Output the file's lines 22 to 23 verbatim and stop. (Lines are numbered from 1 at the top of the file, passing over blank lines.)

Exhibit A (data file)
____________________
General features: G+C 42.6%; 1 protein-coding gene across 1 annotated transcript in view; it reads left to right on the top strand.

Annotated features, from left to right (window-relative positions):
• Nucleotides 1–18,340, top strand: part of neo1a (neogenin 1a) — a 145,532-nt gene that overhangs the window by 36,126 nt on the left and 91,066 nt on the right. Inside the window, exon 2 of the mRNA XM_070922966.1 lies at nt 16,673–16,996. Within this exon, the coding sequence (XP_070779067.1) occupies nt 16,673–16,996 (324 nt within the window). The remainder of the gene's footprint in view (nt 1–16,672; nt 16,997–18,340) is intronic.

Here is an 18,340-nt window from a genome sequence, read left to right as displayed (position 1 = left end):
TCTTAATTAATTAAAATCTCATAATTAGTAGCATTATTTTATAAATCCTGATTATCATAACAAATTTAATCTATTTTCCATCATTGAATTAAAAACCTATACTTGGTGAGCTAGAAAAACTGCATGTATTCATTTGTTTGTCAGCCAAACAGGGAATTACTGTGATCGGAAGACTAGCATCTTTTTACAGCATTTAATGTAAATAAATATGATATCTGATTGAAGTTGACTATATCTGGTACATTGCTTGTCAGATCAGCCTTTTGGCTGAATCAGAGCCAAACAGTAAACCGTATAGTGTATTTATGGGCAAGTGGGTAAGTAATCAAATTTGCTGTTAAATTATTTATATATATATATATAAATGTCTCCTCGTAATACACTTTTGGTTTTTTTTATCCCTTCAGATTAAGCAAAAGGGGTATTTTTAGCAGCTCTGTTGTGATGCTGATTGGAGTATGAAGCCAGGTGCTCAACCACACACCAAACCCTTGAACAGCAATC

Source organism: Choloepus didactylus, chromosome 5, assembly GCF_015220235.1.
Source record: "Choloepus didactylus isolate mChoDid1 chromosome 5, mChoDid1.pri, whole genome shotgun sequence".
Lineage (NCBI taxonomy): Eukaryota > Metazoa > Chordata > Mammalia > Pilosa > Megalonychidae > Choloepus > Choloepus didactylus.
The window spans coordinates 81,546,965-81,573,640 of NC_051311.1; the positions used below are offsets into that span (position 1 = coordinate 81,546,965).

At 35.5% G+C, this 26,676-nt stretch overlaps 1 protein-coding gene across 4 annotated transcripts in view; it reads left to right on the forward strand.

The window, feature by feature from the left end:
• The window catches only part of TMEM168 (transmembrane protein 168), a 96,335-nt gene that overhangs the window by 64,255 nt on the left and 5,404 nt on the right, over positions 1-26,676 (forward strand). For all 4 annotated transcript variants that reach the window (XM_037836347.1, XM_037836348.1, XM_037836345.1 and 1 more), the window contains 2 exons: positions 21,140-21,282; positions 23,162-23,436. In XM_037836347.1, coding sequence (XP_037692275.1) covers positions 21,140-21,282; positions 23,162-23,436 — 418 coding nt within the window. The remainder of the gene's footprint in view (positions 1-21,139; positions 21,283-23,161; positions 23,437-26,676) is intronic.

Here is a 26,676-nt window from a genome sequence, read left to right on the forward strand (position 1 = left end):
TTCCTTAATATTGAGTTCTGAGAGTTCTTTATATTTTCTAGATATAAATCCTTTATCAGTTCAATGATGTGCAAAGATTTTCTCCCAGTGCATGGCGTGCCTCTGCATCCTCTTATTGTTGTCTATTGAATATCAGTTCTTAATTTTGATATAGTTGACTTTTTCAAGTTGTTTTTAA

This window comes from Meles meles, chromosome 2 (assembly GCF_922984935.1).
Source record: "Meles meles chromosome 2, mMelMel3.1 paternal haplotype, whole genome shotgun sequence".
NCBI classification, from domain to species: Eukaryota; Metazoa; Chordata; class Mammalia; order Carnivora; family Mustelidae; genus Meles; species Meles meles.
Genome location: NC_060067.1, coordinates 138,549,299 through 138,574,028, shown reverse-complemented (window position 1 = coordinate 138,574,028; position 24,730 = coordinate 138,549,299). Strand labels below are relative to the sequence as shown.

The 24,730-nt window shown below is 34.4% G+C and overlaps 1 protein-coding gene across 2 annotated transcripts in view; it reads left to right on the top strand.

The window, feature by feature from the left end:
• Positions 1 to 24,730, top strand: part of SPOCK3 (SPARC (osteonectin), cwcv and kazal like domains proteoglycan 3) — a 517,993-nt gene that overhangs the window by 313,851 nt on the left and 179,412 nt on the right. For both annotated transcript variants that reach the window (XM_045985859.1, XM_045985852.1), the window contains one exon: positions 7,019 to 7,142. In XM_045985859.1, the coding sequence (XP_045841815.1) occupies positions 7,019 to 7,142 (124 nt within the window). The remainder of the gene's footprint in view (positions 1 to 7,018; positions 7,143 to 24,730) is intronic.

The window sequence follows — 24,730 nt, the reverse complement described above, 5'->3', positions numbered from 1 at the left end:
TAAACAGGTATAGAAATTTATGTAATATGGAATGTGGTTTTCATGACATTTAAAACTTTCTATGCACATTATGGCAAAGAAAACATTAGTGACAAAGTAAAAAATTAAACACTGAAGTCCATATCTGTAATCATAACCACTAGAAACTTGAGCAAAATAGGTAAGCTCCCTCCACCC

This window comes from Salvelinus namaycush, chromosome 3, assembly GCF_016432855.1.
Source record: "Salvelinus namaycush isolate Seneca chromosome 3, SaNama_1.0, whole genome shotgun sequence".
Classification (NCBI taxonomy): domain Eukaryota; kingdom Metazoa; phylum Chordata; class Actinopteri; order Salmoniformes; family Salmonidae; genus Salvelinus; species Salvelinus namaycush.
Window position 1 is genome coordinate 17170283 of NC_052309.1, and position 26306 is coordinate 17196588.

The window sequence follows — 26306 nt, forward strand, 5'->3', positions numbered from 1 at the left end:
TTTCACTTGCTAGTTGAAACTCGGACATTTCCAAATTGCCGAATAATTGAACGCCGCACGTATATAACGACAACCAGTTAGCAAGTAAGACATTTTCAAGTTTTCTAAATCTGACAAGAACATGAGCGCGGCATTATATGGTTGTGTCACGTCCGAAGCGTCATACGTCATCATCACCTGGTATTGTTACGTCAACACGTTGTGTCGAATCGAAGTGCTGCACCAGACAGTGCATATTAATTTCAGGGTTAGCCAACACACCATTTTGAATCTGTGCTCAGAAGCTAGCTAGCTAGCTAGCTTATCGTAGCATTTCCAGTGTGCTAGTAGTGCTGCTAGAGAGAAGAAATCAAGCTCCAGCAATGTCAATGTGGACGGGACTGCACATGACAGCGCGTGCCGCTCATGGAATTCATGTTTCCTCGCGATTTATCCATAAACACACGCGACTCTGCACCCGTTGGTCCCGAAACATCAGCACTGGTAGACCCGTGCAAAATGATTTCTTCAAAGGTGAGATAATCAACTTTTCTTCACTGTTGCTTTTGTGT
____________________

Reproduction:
The window sequence follows — 24,730 nt, the reverse complement described above, 5'->3', positions numbered from 1 at the left end:
TAAACAGGTATAGAAATTTATGTAATATGGAATGTGGTTTTCATGACATTTAAAACTTTCTATGCACATTATGGCAAAGAAAACATTAGTGACAAAGTAAAAAATTAAACACTGAAGTCCATATCTGTAATCATAACCACTAGAAACTTGAGCAAAATAGGTAAGCTCCCTCCACCC